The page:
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PP05 The detection rate of PET/CT after co-administration of [18F]NaF and [18F]FDG is superior to the detection rate of whole-body MRI in the diagnosis of MM lesions

BJH - volume 8, issue Abstract Book BHS, february 2017

J. Caers MD, PhD, N. Withofs MD, PhD, F. Cousin , T. Tancredi , P. Simoni , B. De Prijck MD, K. Hafraoui , C. Bonnet MD, PhD, R. Heusschen PhD, V. Alvarez-Miezentseva , R. Hustinx , Y. Beguin MD, PhD

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BHS Guidelines for the treatment of Burkitt’s lymphoma

BJH - volume 6, issue 2, may 2015

C. Bonnet MD, PhD, A. Janssens MD, PhD, K.L. Wu MD, W. Schroyens MD, PhD, V. Van Hende MD, P. Heimann MD, PhD, T. Tousseyn MD, PhD, M. André MD, PhD, D. Bron MD, PhD, A. Van Hoof MD, PhD, G. Verhoef MD, PhD, B. De Prijck MD, Y. Beguin MD, PhD, D. Dierickx MD, PhD

Summary

Burkitt’s lymphoma is a rare but very aggressive non-Hodgkin’s lymphoma characterised by an isolated translocation t(8;14)(q24;q32). The sporadic form is the sub-entity most frequently encountered in Belgium. Diagnosis and initial work-up must be completed rapidly to start treatment as soon as possible. Positron emission tomography scan is useful for initial staging and to evaluate the chemosensitivity of the tumour during and after treatment. After debulking, it is recommended to add rituximab to chemotherapy. Currently intensive short-cycle and low intensity chemotherapies are two valuable options. Radiotherapy is not indicated except in case of central nervous system involvement. Patients achieving complete remission must be followed carefully during the first year to detect recurrence of the disease. More than 80% of patients sustain their remission one year following initial treatment and are considered cured. For patients in partial remission or with chemosensitive relapse, autologous stem cell transplantation is recommended following re-induction with non-cross-resistant polychemotherapy. Monitoring complete blood counts and cognitive functions is important to detect late toxicity of the applied therapies.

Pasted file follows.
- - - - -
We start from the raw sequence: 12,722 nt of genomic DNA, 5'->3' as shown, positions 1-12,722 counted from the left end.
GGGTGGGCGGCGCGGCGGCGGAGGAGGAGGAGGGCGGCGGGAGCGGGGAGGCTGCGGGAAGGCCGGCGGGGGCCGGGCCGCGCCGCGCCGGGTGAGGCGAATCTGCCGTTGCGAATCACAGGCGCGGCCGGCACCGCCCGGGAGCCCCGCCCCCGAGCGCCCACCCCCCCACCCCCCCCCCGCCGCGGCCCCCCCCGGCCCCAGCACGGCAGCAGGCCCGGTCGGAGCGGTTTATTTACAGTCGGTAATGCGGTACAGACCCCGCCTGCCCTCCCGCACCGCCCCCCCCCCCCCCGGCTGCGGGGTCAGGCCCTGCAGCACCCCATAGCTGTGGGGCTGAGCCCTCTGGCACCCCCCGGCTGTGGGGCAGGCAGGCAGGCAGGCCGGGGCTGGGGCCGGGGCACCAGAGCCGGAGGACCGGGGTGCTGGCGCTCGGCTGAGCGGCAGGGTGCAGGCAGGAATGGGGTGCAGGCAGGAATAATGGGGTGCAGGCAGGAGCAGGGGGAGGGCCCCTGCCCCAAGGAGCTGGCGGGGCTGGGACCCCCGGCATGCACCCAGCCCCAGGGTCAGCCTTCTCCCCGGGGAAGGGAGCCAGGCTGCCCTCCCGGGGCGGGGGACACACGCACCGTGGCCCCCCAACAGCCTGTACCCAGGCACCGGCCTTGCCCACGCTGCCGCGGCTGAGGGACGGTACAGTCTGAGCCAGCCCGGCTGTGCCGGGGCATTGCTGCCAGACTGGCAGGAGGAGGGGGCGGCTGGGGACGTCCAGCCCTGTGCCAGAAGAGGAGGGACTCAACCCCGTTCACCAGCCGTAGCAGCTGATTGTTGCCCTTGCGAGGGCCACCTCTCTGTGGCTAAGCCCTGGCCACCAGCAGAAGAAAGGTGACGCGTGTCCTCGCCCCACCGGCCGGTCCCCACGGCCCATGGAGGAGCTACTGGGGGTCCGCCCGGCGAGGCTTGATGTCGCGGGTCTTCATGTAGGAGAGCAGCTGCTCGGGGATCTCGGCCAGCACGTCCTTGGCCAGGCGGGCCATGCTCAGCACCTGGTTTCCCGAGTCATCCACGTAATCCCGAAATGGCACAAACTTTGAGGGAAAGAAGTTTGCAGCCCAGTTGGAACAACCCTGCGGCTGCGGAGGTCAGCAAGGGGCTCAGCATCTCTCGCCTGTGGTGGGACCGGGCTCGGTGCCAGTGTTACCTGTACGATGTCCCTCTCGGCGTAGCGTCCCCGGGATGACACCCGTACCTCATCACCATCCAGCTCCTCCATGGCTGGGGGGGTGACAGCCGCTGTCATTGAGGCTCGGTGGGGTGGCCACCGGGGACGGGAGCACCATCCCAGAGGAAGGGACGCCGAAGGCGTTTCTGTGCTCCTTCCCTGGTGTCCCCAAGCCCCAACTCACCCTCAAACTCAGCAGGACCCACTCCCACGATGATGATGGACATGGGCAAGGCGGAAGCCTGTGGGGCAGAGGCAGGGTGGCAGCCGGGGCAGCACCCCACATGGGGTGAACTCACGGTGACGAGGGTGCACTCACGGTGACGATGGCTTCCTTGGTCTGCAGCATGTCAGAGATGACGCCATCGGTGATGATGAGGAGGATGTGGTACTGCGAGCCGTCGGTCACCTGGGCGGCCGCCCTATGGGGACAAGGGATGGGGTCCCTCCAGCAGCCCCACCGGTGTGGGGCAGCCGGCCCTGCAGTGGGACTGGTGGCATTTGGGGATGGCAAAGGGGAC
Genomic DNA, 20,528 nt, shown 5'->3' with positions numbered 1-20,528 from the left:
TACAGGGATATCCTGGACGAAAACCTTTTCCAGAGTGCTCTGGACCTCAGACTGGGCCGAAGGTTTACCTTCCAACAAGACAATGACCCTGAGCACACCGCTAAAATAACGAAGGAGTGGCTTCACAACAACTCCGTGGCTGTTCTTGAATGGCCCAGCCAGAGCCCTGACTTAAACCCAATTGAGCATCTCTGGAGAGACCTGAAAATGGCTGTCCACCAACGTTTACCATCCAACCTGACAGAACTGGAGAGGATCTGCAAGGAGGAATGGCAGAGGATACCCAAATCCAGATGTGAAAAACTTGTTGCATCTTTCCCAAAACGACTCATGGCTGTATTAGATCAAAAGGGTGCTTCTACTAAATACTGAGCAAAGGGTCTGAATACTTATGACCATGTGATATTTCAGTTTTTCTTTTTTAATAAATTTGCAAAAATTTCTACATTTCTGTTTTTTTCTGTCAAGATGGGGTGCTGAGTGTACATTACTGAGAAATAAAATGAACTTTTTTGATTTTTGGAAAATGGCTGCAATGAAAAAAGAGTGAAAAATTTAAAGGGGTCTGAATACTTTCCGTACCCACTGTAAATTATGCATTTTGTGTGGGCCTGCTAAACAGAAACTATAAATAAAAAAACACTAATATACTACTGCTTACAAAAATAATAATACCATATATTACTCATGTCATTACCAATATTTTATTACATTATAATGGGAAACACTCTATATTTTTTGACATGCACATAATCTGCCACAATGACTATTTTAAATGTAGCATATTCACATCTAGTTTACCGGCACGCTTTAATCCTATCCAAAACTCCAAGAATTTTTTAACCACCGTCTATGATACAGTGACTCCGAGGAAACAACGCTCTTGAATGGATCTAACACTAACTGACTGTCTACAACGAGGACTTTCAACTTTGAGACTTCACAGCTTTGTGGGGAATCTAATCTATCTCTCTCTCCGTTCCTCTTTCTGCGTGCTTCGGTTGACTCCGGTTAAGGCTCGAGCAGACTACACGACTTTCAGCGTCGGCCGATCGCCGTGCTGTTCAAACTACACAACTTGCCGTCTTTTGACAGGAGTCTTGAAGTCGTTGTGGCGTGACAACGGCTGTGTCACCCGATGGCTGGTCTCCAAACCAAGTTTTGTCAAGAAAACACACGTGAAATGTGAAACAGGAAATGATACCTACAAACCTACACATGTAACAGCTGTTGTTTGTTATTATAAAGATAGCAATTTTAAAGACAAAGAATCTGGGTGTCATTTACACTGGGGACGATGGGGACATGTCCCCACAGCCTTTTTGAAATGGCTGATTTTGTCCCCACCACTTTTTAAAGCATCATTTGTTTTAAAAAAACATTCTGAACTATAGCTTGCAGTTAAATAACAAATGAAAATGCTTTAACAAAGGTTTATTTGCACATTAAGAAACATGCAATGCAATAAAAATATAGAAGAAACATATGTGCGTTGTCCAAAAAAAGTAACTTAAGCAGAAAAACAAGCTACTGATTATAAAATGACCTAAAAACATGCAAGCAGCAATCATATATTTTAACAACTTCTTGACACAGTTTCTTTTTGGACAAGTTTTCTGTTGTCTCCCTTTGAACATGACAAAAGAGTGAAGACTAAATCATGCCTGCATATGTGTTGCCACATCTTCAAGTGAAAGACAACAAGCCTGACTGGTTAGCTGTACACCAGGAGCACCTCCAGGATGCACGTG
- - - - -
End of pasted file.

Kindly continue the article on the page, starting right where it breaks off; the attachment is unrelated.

(BELG J HEMATOL 2015;6(2):61–9)

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Haemolytic crisis induced by rasburicase administration revealing G-6-PD deficiency

BJH - volume 6, issue 2, may 2015

S. Sid MD, C. Dugauquier MD, B. De Prijck MD, C. Bonnet MD, PhD, Y. Beguin MD, PhD

Summary

We present a patient with Burkitt’s lymphoma who suffered a severe haemolytic crisis after treatment with rasburicase. This case report underlines the high incidence of glucose-6-phosphate dehydrogenase deficiency in some ethnic groups and the importance of a detailed patient and family history before starting treatment, even in case of emergency. Glucose-6-phosphate dehydrogenase is an essential enzyme since it makes the synthesis of NADPH + H from NADP possible, which determines the reducing power (NADPH) of the cell. Every defect in this physiological process, notably glucose-6-phosphate dehydrogenase deficiency, may thus result simultaneously with the use of rasburicase in acute or chronic haemolysis according to the importance of the deficiency. Management is based on stopping the incriminated drug and on supportive therapy consisting of administering packed red blood cells if the anaemia is poorly tolerated.

(BELG J HEMATOL 2015;6(2): 74–8)

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P3.05 Long-term safety follow-up of a randomized trial of darbepoetin alpha and intravenous iron following autologous hematopoietic cell transplantation

BJH - volume 6, issue Abstract Book BHS, january 2015

A. Jaspers MD, PhD, prof. F. Baron , J. Maertens MD, PhD, B. De Prijck MD, R. Schots MD, PhD, C. Bonnet MD, PhD, K. Hafraoui , E. Willems MD, PhD, S. Servais MD, PhD, G. Fillet , Y. Beguin MD, PhD